Peatland rewetting


New research suggests that rewetting about half of England’s lowland peat could play a crucial role in delivering a fifth of the greenhouse gas emissions reductions needed from the country’s farming sector by 2030.

Aside from emissions savings, rewetting peatlands would also help restore habitats for birds, wildlife, and plant species. However, farming experts are skeptical about the feasibility and potential of such projects.

The study, conducted by the Green Alliance thinktank, reveals that food produced on lowland peat in England has a significantly higher carbon footprint compared to soy imports from Brazil. This disparity arises because wet peat naturally sequesters carbon, whereas drained and farmed peat emits about 19 times more carbon than non-peat cropland.

Given this understanding, the Green Alliance emphasises that rewetting peat, achieved through measures like removing drainage or constructing dams to retain water, should be a priority for the government. Lowland peat accounts for only about 1% of the UK’s farmland, so even if half of it were rewetted, it would have minimal impact on land availability while making a substantial contribution to the country’s efforts to reach net zero emissions.

However, farmers have contested these findings, pointing out that drained peatlands, including the fens of East Anglia, are some of the UK’s most productive farmland. They argue that a simple comparison of land area does not adequately represent the true value of these farmlands.

Farming remains one of the major sources of greenhouse gas emissions, and previous efforts by the government to reduce agricultural emissions have fallen short of producing the necessary changes. The Green Alliance analysis suggests that offering stronger incentives to farmers to rewet lowland peat through environmental land management schemes might be a more effective approach.

Lydia Collas, the author of the research at Green Alliance, said: “In its natural form, lowland peat can support a huge range of wetland species and absorb significant rainfall, preventing flooding downstream.

“Everyone knows that clearing Brazilian rainforest for soya production is a disaster for the climate and for nature, but we’re sabotaging our own environment by growing grain on lowland peat.”

Despite this, many farmers remain unconvinced. Aidan Gill, an environment policy adviser at the National Farmers’ Union, highlights the potential impacts on food production depending on the specific areas affected.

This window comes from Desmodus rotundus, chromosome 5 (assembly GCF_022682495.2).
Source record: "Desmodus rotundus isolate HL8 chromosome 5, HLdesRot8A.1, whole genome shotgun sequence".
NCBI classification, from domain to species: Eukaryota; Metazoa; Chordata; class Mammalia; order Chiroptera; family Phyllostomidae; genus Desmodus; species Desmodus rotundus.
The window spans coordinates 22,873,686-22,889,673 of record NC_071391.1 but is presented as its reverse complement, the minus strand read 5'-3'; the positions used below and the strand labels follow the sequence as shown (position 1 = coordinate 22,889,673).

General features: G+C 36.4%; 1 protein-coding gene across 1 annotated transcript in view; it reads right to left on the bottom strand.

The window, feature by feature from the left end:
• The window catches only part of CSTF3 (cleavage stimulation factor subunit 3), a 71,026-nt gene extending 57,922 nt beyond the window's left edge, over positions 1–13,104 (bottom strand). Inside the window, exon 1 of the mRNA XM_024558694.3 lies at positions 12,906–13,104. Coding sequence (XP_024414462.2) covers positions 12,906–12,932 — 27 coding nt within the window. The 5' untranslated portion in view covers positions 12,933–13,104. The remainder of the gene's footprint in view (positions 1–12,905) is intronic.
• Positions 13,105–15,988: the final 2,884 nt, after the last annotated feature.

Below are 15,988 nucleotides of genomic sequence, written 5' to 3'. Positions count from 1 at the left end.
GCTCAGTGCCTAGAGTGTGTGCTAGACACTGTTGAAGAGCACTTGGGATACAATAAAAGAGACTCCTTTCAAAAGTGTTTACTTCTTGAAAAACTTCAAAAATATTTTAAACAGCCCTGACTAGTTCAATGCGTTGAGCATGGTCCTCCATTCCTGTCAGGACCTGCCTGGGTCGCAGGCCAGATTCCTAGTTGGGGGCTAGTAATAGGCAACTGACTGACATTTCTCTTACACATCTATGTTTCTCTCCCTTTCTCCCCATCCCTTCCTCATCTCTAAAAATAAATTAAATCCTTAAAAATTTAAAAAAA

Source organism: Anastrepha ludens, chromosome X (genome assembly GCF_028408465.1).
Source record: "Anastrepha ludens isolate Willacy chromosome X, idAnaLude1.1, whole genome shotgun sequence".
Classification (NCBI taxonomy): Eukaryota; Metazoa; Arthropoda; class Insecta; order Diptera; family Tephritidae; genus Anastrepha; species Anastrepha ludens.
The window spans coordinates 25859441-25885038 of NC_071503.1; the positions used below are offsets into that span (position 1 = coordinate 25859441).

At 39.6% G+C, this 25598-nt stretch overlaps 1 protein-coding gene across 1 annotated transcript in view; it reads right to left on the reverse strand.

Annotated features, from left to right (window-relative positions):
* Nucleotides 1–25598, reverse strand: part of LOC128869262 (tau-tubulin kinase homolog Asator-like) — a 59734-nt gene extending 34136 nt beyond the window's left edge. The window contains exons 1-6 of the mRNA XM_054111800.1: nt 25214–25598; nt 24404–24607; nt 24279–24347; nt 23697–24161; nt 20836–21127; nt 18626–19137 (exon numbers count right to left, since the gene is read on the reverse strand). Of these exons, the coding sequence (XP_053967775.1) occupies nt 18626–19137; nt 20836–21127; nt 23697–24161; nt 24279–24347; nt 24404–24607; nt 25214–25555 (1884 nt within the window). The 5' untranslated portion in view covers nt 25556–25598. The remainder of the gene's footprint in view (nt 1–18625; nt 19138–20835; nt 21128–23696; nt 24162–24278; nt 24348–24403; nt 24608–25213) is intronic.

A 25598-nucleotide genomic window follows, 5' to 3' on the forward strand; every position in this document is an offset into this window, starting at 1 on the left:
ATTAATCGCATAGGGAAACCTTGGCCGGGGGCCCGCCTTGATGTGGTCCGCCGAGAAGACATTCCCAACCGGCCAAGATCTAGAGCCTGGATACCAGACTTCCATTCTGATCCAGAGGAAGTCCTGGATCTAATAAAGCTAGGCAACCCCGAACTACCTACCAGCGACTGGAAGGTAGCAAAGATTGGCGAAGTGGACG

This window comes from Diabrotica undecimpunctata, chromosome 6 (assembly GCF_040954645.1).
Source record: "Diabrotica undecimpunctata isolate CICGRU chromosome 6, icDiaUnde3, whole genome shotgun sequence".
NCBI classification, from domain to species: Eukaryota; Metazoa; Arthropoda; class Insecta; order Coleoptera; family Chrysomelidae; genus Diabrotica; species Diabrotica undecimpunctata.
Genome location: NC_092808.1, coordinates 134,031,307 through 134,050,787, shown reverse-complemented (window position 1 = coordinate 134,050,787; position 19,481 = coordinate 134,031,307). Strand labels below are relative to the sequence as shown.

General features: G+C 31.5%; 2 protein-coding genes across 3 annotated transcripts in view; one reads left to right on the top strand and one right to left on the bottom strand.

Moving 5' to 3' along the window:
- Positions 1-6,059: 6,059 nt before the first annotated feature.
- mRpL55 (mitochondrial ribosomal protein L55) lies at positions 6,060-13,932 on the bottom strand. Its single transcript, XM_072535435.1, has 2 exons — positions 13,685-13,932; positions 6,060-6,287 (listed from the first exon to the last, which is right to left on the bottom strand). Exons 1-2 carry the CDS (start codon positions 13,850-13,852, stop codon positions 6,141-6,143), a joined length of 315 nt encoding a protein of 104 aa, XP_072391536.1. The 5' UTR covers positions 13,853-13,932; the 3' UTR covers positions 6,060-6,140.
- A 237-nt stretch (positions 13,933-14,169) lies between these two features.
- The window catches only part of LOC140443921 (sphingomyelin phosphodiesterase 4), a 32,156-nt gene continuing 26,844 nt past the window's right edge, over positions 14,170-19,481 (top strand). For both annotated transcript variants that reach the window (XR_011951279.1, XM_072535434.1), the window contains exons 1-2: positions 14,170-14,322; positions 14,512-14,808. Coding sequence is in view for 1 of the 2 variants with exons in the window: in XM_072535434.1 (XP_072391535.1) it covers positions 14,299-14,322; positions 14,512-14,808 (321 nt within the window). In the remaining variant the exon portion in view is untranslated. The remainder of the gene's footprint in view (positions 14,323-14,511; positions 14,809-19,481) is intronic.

“The highly productive East Anglian fens produce more than 7% of England’s total agricultural production, worth £1.2bn, so rewetting peat soils [there] would be quite a significant land use change and have a big impact on UK food security,” he said.

He added that rewetting fields cannot be carried out in isolation, and there is a risk of flooding to surrounding areas.

The issue of rewetting peatlands raises complex challenges, requiring a careful balance between environmental benefits and agricultural productivity. As the UK continues its journey towards sustainability and carbon neutrality, finding viable solutions that consider the diverse interests of stakeholders will be crucial to effectively combatting climate change.

Gareth Morgan, the head of farming policy at the Soil Association, also urged caution. “The fens are crucial for rural communities and domestic food production, supplying a third of British-grown vegetables.

“A poorly thought-out change in land management on the fens could increase reliance on imports, weakening the resilience of our local food systems, and contributing to emissions and habitat loss abroad,” he told the Guardian.

He said the Soil Association agreed that rewetting peat in some areas was needed but called on the government to “work with local farmers and use their expert knowledge of the land to adopt a mosaic approach that maintains nature-friendly farming in the most suitable areas while rewetting and restoring peatlands in others”.

“A one-size-fits-all approach will be inappropriate,” he said.

A spokesperson for the Department for Environment, Food and Rural Affairs said: “We made clear in our plan for water that reducing emissions from peatlands will require rewetting – and are committed to working with farmers and other land managers to halt the degradation of our lowland peat soils.

“Later this year, we will launch a £6.6m lowland peat research and development programme to help us identify the best way to reduce emissions from peatlands.”



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The declines in our wildlife is shocking and frightening. Without much more support, many of the animals we know and love will continue in their declines towards extinction.

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We are convinced that this is much better for the UK than growing lots of fast-growing coniferous trees, solely to remove carbon, that don’t actually help our animals to thrive.

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